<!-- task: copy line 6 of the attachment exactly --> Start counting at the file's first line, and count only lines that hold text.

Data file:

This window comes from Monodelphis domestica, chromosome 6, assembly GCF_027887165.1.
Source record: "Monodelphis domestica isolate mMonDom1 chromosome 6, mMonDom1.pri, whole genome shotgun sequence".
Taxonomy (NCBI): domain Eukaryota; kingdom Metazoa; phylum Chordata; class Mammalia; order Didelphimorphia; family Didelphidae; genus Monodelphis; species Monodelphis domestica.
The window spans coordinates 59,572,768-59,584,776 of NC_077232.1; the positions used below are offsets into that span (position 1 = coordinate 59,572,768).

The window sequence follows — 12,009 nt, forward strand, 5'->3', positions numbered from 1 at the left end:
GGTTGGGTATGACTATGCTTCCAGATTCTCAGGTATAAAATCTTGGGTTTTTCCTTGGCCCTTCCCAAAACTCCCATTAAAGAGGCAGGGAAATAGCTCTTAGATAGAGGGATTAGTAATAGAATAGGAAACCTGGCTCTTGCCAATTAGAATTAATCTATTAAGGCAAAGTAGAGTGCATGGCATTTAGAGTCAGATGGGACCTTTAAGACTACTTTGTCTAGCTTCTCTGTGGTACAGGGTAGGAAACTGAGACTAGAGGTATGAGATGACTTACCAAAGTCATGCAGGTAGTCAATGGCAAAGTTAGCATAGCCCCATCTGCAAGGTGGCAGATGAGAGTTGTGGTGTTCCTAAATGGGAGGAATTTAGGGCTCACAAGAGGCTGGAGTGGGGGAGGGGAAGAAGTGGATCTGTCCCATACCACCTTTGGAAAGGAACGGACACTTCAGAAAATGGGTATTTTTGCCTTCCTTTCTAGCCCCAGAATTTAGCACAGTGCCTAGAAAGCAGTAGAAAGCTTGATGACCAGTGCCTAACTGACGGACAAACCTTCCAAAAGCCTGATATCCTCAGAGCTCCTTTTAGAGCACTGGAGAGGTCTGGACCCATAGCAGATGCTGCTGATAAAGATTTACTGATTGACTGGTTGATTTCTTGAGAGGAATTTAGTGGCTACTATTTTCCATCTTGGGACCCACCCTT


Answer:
GGTTGGGTATGACTATGCTTCCAGATTCTCAGGTATAAAATCTTGGGTTTTTCCTTGGCCCTTCCCAAAACTCCCATTAAAGAGGCAGGGAAATAGCTCTTAGATAGAGGGATTAGTAATAGAATAGGAAACCTGGCTCTTGCCAATTAGAATTAATCTATTAAGGCAAAGTAGAGTGCATGGCATTTAGAGTCAGATGGGACCTTTAAGACTACTTTGTCTAGCTTCTCTGTGGTACAGGGTAGGAAACTGAGACTAGAGGTATGAGATGACTTACCAAAGTCATGCAGGTAGTCAATGGCAAAGTTAGCATAGCCCCATCTGCAAGGTGGCAGATGAGAGTTGTGGTGTTCCTAAATGGGAGGAATTTAGGGCTCACAAGAGGCTGGAGTGGGGGAGGGGAAGAAGTGGATCTGTCCCATACCACCTTTGGAAAGGAACGGACACTTCAGAAAATGGGTATTTTTGCCTTCCTTTCTAGCCCCAGAATTTAGCACAGTGCCTAGAAAGCAGTAGAAAGCTTGATGACCAGTGCCTAACTGACGGACAAACCTTCCAAAAGCCTGATATCCTCAGAGCTCCTTTTAGAGCACTGGAGAGGTCTGGACCCATAGCAGATGCTGCTGATAAAGATTTACTGATTGACTGGTTGATTTCTTGAGAGGAATTTAGTGGCTACTATTTTCCATCTTGGGACCCACCCTT